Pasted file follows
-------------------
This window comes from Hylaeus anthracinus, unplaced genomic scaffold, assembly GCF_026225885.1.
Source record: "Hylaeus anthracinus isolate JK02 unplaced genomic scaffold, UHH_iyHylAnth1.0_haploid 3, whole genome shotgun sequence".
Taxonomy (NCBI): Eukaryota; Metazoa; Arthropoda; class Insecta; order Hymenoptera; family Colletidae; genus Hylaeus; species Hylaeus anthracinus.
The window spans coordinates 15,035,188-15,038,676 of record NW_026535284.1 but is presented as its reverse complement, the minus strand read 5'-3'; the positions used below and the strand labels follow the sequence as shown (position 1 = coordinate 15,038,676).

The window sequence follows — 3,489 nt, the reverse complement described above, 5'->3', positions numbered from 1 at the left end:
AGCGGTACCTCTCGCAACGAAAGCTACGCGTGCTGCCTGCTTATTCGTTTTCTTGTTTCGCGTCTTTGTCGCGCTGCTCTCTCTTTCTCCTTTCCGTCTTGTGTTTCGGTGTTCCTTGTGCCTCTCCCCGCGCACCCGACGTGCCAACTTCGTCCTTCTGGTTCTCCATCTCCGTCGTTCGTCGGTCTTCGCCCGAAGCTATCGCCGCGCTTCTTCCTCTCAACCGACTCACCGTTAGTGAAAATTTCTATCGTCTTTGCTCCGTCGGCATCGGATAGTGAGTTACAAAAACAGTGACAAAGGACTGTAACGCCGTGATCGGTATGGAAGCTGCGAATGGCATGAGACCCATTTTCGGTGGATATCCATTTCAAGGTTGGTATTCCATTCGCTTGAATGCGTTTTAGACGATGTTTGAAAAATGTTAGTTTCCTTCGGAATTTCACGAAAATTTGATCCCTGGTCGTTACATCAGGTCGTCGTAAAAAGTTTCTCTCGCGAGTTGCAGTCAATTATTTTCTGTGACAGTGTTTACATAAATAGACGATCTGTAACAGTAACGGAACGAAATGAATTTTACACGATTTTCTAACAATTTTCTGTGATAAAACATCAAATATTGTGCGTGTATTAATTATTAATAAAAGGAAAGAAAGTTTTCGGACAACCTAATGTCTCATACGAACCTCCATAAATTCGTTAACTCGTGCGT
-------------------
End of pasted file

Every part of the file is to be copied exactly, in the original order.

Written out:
This window comes from Hylaeus anthracinus, unplaced genomic scaffold, assembly GCF_026225885.1.
Source record: "Hylaeus anthracinus isolate JK02 unplaced genomic scaffold, UHH_iyHylAnth1.0_haploid 3, whole genome shotgun sequence".
Taxonomy (NCBI): Eukaryota; Metazoa; Arthropoda; class Insecta; order Hymenoptera; family Colletidae; genus Hylaeus; species Hylaeus anthracinus.
The window spans coordinates 15,035,188-15,038,676 of record NW_026535284.1 but is presented as its reverse complement, the minus strand read 5'-3'; the positions used below and the strand labels follow the sequence as shown (position 1 = coordinate 15,038,676).

The window sequence follows — 3,489 nt, the reverse complement described above, 5'->3', positions numbered from 1 at the left end:
AGCGGTACCTCTCGCAACGAAAGCTACGCGTGCTGCCTGCTTATTCGTTTTCTTGTTTCGCGTCTTTGTCGCGCTGCTCTCTCTTTCTCCTTTCCGTCTTGTGTTTCGGTGTTCCTTGTGCCTCTCCCCGCGCACCCGACGTGCCAACTTCGTCCTTCTGGTTCTCCATCTCCGTCGTTCGTCGGTCTTCGCCCGAAGCTATCGCCGCGCTTCTTCCTCTCAACCGACTCACCGTTAGTGAAAATTTCTATCGTCTTTGCTCCGTCGGCATCGGATAGTGAGTTACAAAAACAGTGACAAAGGACTGTAACGCCGTGATCGGTATGGAAGCTGCGAATGGCATGAGACCCATTTTCGGTGGATATCCATTTCAAGGTTGGTATTCCATTCGCTTGAATGCGTTTTAGACGATGTTTGAAAAATGTTAGTTTCCTTCGGAATTTCACGAAAATTTGATCCCTGGTCGTTACATCAGGTCGTCGTAAAAAGTTTCTCTCGCGAGTTGCAGTCAATTATTTTCTGTGACAGTGTTTACATAAATAGACGATCTGTAACAGTAACGGAACGAAATGAATTTTACACGATTTTCTAACAATTTTCTGTGATAAAACATCAAATATTGTGCGTGTATTAATTATTAATAAAAGGAAAGAAAGTTTTCGGACAACCTAATGTCTCATACGAACCTCCATAAATTCGTTAACTCGTGCGT